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Signed English is a tool:

The goal is communication not placating the insecurities of others.
 

On Wednesday, July 5, 2023 at 11:52:19 AM PDT, █████ ██████ <█████████@gmail.com> wrote:

Hello Dr. Vicars, my name is █████ and my grandson █████ was born with Down Syndrome. He struggles to talk. He tries but if you don't know him most of it is not understandable. He has used sign language since birth. (I try teaching him ASL but it's slow. I'm the only signer in the family since his mom passed 10 years ago)

Right now he is almost 15 and I am teaching him to read since he's not been taught in school. For reading purposes so he can show me and mostly teachers that he knows the words he's reading, I am using the English signs for example "am" "is" " T-H-E" etc (I myself grew up using SEE sign. Not proud of it but that's what I was taught at the age of seven years old).

I really don't like doing this and would prefer using strictly ASL, but feel it's almost necessary to know if he's actually reading and understanding the words or not. What are your thoughts on this?

Thank you,
█████ ██████

_____________________________

 

█████,
I'm a "total communication" sort of fellow.

Educators should know and use a wide, effective range of communication tools.

If you are discussing the weekend's activities then ASL is almost assuredly the most effective (for in-person visual-based communication).

When discussing English then a combination of ASL and occasional Signed English signs (tools really) can be effective in mapping to or clarifying specific English concepts.

I know ASL.  I also know quite a bit of Signed English.  I'm not embarrassed by knowing signed English any more than a master mechanic would be embarrassed by having a substantial toolbox that happens to include some tools that are only used for specific situations.

However it is problematic (or at least less effective) when someone tries to use the wrong tool (or the wrong communication approach) at the wrong time.

Also problematic is when the same tool is used for everything (particularly when a different tool is available and would be more effective for a specific situation).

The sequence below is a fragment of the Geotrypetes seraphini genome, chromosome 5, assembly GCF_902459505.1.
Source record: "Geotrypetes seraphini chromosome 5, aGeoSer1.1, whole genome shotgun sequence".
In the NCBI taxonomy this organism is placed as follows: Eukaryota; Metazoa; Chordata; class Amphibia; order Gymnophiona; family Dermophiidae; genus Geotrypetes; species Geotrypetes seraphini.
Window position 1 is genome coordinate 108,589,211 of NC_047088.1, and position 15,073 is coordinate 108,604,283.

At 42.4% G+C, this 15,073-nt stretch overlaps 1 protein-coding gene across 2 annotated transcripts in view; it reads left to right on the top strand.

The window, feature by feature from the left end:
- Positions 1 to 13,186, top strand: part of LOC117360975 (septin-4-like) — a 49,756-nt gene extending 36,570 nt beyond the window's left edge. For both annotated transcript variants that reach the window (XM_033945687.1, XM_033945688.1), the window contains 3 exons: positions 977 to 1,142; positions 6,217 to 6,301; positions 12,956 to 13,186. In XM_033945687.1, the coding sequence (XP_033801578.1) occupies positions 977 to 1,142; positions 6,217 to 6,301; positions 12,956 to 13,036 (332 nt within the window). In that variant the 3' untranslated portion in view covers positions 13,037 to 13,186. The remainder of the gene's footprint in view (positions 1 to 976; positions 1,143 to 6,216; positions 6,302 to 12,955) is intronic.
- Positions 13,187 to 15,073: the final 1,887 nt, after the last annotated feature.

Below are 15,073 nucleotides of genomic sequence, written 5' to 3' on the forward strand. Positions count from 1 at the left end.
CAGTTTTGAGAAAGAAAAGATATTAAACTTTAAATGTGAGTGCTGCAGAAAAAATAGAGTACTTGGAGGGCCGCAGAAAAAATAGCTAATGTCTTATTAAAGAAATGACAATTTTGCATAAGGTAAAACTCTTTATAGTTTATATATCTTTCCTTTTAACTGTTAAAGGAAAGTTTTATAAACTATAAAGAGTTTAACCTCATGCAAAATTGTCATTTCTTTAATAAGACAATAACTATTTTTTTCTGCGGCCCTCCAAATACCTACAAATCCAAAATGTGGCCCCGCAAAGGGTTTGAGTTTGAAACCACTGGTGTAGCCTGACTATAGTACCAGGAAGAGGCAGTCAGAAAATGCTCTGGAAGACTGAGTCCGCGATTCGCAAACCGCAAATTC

Perhaps the worst problem though is when someone thinks that any particular tool is bad or wrong.

Tools aren't bad or wrong -- they are just (sometimes) misused.

I'm using written English right now. Not ASL. Oh NOOOOOOO!!!!  (LOL).

The reality is emails generally work well with typed English.

The reality is I'm bilingual.  (So are to some extent the vast majority of Deaf American adults.  It is a fact that the "written" language of the American Deaf community is "written or typed English" -- let's not pretend otherwise.)

The reality is I don't feel like switching to my work clothes, turning on my webcam, doing several recordings until I get a good one, compressing the file, trying to email it to you as an attachment and having it get dropped or blocked due to being over 25MB in size, blah, blah, blah.

In other words I'm using the right tool for the situation (typed English as an email response to someone who emailed me using typed English).

Children will be much better off if the adults in their lives focus on the goal of providing a language rich environment and using every tool possible to avoid language deprivation -- without throwing out any of the tools.  The goal of a language rich environment is best achieved by having access to a wide variety of tools and using the best tool for the each communication need. 

Yes, sure, focus on ASL for the vast majority of communication -- not because someone will criticize you if you don't but rather because it is the right tool for most everyday visual-based in-person communication. 

If some other tool is the most effective for some specific communication task then use the most effective tool!  Pointing, showing a picture on your phone, using Signed English, typing it out -- whatever is most effective.   That however is not an excuse for parents of Deaf children (and other visual communicators) to not learn ASL.  It rather is a call to learn ASL as a foundation and then expand one's communication toolbox from there. 

As far as inspiring your grandson to read -- find out what topic (or topics) HE is fascinated about -- then provide him with all types of literature related to that subject and chances are like magic he will spend gobs of time and effort reading and thus improve at it.

For me it was super heroes and comic books. I don't think it is an exaggeration to state that I graduated college thanks to Spider-Man.

What it will be for your grandson -- who knows?!? Maybe it is monster trucks?  Fishing?  Bugs?  Even if he doesn't get much past the basics there are endless possibilities with the potential for joy and bonding in the discovery process.

Warm regards,

Bill

William G. Vicars, EdD

 


 



 

Notes: 


Also see: Signed English is not the enemy...

 




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